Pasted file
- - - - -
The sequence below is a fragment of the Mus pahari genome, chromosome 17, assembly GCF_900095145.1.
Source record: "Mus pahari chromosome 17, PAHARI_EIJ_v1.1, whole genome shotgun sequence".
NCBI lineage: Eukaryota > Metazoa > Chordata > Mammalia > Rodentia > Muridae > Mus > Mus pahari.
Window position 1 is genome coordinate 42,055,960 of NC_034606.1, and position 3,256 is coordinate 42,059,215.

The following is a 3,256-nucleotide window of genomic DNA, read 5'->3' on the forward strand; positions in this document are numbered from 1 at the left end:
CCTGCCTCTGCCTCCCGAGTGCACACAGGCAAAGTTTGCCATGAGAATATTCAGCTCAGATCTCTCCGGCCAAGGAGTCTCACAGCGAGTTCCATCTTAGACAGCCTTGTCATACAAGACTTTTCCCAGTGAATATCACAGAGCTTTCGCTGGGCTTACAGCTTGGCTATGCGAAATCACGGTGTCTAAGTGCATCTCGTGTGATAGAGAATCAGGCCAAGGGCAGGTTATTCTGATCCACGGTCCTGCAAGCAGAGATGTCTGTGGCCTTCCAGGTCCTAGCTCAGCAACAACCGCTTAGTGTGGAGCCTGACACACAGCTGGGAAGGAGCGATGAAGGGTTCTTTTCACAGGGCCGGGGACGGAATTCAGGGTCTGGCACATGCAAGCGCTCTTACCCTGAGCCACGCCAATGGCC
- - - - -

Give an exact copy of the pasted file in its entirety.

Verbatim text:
The sequence below is a fragment of the Mus pahari genome, chromosome 17, assembly GCF_900095145.1.
Source record: "Mus pahari chromosome 17, PAHARI_EIJ_v1.1, whole genome shotgun sequence".
NCBI lineage: Eukaryota > Metazoa > Chordata > Mammalia > Rodentia > Muridae > Mus > Mus pahari.
Window position 1 is genome coordinate 42,055,960 of NC_034606.1, and position 3,256 is coordinate 42,059,215.

The following is a 3,256-nucleotide window of genomic DNA, read 5'->3' on the forward strand; positions in this document are numbered from 1 at the left end:
CCTGCCTCTGCCTCCCGAGTGCACACAGGCAAAGTTTGCCATGAGAATATTCAGCTCAGATCTCTCCGGCCAAGGAGTCTCACAGCGAGTTCCATCTTAGACAGCCTTGTCATACAAGACTTTTCCCAGTGAATATCACAGAGCTTTCGCTGGGCTTACAGCTTGGCTATGCGAAATCACGGTGTCTAAGTGCATCTCGTGTGATAGAGAATCAGGCCAAGGGCAGGTTATTCTGATCCACGGTCCTGCAAGCAGAGATGTCTGTGGCCTTCCAGGTCCTAGCTCAGCAACAACCGCTTAGTGTGGAGCCTGACACACAGCTGGGAAGGAGCGATGAAGGGTTCTTTTCACAGGGCCGGGGACGGAATTCAGGGTCTGGCACATGCAAGCGCTCTTACCCTGAGCCACGCCAATGGCC